Marxist Explanations for Crime and Deviance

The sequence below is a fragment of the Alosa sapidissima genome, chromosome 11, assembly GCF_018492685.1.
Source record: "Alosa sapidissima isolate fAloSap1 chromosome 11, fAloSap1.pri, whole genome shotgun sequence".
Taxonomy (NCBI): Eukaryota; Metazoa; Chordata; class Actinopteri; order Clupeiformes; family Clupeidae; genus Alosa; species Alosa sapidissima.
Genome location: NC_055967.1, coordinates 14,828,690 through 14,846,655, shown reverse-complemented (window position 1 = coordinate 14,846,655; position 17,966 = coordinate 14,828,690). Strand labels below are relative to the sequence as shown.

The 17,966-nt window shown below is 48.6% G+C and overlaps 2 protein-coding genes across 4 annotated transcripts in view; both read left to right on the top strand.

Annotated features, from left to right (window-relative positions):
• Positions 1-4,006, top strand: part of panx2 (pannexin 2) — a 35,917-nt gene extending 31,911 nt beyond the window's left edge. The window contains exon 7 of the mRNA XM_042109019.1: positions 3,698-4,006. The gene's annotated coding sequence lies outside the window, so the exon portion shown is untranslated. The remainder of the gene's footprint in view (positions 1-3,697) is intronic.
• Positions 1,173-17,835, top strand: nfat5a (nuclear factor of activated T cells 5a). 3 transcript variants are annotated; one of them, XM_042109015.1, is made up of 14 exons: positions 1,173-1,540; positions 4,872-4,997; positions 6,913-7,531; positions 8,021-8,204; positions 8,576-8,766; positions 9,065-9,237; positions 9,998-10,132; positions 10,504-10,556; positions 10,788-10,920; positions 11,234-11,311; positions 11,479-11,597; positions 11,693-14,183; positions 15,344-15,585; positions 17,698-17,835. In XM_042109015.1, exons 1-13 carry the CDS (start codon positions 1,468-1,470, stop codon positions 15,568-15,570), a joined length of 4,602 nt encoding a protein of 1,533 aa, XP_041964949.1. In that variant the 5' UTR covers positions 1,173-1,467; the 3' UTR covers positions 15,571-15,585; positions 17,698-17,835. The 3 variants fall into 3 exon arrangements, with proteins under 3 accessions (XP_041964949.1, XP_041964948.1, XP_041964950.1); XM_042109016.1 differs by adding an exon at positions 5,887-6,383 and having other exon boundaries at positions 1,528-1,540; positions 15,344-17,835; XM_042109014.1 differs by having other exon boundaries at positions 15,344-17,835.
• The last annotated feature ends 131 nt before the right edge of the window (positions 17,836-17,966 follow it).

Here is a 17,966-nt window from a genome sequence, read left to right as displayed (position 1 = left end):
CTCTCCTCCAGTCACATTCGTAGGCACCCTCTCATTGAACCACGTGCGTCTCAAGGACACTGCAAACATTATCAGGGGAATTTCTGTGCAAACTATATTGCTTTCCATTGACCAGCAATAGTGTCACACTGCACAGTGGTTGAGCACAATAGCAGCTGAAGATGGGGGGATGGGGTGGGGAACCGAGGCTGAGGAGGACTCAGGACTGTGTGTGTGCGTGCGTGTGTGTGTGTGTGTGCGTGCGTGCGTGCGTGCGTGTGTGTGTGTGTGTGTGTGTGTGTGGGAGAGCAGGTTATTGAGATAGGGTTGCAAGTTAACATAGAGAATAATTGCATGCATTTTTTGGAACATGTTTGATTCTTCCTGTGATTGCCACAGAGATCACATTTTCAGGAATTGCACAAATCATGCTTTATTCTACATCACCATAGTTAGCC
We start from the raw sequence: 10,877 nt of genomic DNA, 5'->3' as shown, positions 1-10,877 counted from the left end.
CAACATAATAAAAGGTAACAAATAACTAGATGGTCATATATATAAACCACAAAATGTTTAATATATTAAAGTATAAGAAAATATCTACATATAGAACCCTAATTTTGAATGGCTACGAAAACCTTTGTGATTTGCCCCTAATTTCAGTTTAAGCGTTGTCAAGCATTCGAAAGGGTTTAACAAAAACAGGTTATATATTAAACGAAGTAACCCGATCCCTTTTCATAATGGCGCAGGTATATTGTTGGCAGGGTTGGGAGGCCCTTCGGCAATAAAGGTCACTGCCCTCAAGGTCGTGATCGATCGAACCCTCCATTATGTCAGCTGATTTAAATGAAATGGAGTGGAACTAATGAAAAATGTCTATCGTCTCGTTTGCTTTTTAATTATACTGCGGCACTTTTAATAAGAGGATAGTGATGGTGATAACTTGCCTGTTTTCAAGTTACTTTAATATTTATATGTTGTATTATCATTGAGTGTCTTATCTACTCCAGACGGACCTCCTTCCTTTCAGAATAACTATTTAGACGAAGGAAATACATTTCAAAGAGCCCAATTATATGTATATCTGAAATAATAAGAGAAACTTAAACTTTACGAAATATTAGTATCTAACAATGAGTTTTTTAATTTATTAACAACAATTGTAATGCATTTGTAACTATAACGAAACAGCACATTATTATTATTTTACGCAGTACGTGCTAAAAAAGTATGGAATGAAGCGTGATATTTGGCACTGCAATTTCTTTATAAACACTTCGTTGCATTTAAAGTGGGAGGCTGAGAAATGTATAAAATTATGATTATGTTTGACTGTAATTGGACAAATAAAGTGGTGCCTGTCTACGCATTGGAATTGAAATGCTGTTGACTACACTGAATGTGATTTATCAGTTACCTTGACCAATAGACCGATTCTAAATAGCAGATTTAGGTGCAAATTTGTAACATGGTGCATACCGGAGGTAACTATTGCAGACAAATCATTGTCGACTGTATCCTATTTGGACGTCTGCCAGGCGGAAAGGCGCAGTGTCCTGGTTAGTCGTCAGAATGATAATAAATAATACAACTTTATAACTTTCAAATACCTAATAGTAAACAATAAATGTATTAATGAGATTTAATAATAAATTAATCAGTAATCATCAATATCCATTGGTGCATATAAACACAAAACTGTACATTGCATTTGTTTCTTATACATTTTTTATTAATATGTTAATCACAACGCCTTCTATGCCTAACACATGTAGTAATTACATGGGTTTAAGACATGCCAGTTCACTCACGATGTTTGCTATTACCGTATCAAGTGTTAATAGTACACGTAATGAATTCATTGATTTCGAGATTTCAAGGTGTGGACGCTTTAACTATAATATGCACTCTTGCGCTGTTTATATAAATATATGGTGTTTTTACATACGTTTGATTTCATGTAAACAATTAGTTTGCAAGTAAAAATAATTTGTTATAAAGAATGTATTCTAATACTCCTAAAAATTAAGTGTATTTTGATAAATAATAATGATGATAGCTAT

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Outline + assess the Marxist explanations for crime and deviance . Marxist theories of crime are based on conflict. They claim that society is divided by capitalism and there is a conflict between the upper-classes and the working-classes. They suggest that social inequality, as a result of capitalism, is the cause of crime. The starting point for Marxist and neo-Marxist approaches is the laws, and how the ways that they are created and enforced may favour certain groups; the ruling/upper-classes. Traditional Marxist theories of crime were created by Bonger (1916) and then developed by writers such as Chambliss (1975). They suggest that the majority of the population (the working-classes) are exploited by the owners of big businesses and the government. This leads to the creation of laws that appear to benefit the ruling classes. Chambliss (1976) suggests that this conflict culture that has emerged from capitalism encourages crime . Snider (1993) argues that the effects of robberies and petty theft are much smaller than the losses created by big businesses engaging in corporate crimes. The Traditional Marxist view of law-creation suggests that all laws are created in the interests of the ruling class. It fails to recognise that there are a wide range of laws that benefit everyone, such as laws on health and safety, and consumer protection. The police are not there to repress the working-class as ruling class agents; they protect the public from victimisation. However , the victims are simply ignored in this analysis .The hard done by offenders is nottaken into account . This is particularly important , as the victims are usually drawn form the less well-off sections of the population . The explanation for law creation and enforcement tends to be one dimensional, in that all laws are seen as the outcome of the interests of the ruling class – no allowance is

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